Remember that improving your DTI ratio is based on debt payments, and not debt balances. You can lower your debt payments by finding a debt solution with lower interest rates or a longer payment schedule. Another way to lower your monthly debt payment is to consider a nonprofit debt consolidation program that lowers your interest rates and your payments. Lowering your monthly debt payments can help you improve your ratio and qualify for a loan.

Other alternatives to consider to lower your expenses and pay off debt:

  • Cancel your cable subscription or opt for a cheaper plan to reduce your monthly costs. Then look at your other telecommunications expenses. Can you move to a cell-phone plan that uses less data and costs less?
  • Put off large purchases until you have more cash. The more cash you can apply to a purchase, the less you have to borrow, so open a savings account to help pay for big ticket items such as cars and vacations.
  • If you have student loans, the bane of the Millennial generation, see if you can get a lower required payment. Lenders use your required minimum debt payment to arrive at an income-to-debt ratio, so the lower the required payment, the better your ratio. Generally, nothing prevents you from making larger payments if you have extra cash — that’s not the issue here.
  • Refinance loans if it makes sense. Interest rates have fallen dramatically since the Great Recession and remain low. Check with a lender to see if refinancing, which might involve upfront costs, makes financial sense.
  • Change your shopping habits. Consider shopping for groceries at big-box retail stores like Wal-Mart. See if you can repair, rather than replace, tired appliances. Try to keep your old car running for another year or two and avoid the impulse to buy the fashion-forward clothes when the slightly dated ones will do.
  • Sell unneeded stuff on eBay or Craig’s List and apply the proceeds to your debt-payment plan.
  • Don’t buy on impulse. If anything is sure to undermine your strategy, it’s unnecessary feel-good purchases.

Most important, make a realistic budget designed to lower your debt and stick with it. Once a month, recalculate your loan-to-income ratio and see how fast it falls under 43%.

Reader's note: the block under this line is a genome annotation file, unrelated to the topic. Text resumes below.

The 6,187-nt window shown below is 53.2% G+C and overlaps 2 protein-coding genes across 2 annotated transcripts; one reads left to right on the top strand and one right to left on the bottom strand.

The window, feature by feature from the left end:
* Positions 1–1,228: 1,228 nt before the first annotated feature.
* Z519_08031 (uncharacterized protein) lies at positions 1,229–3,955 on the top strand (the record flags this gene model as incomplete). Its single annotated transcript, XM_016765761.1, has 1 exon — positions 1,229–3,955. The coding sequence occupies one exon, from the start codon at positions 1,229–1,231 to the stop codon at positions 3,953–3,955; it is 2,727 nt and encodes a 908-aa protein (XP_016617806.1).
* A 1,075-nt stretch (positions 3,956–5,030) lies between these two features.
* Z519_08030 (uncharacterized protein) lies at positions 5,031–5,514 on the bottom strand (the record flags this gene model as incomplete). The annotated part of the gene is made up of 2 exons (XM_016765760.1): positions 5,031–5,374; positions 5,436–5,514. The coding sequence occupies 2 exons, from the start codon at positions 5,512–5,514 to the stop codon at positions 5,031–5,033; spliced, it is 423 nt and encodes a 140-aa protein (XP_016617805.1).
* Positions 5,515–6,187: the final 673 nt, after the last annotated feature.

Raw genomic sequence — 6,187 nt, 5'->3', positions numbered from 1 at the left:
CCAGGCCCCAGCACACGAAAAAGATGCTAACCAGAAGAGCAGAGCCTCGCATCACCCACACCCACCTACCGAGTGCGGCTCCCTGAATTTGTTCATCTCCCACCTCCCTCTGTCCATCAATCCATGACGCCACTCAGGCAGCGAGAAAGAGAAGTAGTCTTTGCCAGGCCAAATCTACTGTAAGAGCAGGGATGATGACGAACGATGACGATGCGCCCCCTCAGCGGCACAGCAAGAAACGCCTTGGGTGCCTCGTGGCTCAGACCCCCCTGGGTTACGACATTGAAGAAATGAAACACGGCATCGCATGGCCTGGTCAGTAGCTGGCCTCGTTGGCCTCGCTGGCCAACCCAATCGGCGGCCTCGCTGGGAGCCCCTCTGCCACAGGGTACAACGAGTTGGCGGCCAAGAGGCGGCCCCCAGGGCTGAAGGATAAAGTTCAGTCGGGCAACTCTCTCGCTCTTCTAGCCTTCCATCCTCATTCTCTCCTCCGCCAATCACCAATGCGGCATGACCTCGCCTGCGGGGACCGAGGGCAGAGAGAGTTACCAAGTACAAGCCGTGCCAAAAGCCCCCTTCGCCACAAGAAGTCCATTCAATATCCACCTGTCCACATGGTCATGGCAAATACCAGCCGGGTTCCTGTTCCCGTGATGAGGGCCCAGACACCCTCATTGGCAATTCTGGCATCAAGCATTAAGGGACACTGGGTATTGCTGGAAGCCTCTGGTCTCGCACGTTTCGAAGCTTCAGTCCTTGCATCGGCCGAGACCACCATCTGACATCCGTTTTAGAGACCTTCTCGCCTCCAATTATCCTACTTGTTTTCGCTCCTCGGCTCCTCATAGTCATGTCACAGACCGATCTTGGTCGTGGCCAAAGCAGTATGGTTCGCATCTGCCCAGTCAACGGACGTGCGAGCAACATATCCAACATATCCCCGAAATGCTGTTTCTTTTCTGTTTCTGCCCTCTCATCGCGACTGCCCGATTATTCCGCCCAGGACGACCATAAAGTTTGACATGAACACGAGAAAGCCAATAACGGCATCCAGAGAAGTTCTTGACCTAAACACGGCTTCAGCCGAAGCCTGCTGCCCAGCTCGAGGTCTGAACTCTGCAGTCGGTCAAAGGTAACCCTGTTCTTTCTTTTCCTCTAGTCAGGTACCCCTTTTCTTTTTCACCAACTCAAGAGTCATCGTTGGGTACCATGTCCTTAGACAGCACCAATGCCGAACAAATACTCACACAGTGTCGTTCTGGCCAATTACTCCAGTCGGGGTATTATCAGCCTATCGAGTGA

Increase Your Income

Improving the income side always is more difficult because it requires the one thing no one has enough of – time. Finding a night-time or weekend job that produces even a couple of hundred dollars could be the difference maker in getting your debt-to-income ratio below 43%.

Here are some ways to increase your income:

  • Ask for a salary increase at work
  • Start a small business
  • Advertise your skills on Craigslist: house cleaning, handy man work, babysitting.
  • Start driving for Uber or Lyft.
  • Flip furniture or other goods: buy at garage sales and flea markets, sell on eBay and Amazon.
  • Mow lawns, shovel snow, pick up holiday shifts.
  • If you’re a stay-at-home spouse, watch other people’s kids too.
  • Offer rides to the airport from your town for a fixed price. Advertise on a community Facebook board.

Finding a combination of the two – part-time job, plus reducing expenses – is the ultimate solution and might even bring your debt-to-income ratio down below the 36% level that lenders are anxious to do business with. If working extra hours doesn’t appeal to you, remember – this is just temporary. You can use the income to pay off debt, reducing your ratio and your need to work extra.

Why is monitoring your debt-to-income ratio important?

Calculating your debt-to-income ratio can help you avoid “creeping indebtedness,” or the gradual rising of debt. Impulse buying and routine use of credit cards for small, daily purchases can easily result in unmanageable debt. By monitoring your debt-to-income ratio, you can:

  • Make sound decisions about buying on credit and taking out loans.
  • See the clear benefits of making more than your minimum credit card payments.
  • Avoid major credit problems.

Creditors look at your debt-to-income ratio to determine whether you’re creditworthy. Letting your ratio rise above 40 percent may:

  • Jeopardize your ability to make major purchases, such as a car or a home.
  • Keep you from getting the lowest available interest rates and best credit terms.
  • Cause difficulty getting additional credit in case of emergencies.

Debt-to-income ratios are powerful indicators of creditworthiness and financial condition. Know your ratio and keep it low.

Is my debt-to-income ratio too high?

The lower your debt-to-income ratio, the better your financial condition. You’re probably doing OK if your debt-to-income ratio is lower than 35%. Though each situation is different, a ratio of 40% or higher is a sign of a credit crisis. As your debt payments decrease over time, you will spend less of your take home pay on interest, freeing up money for other budget priorities, including savings.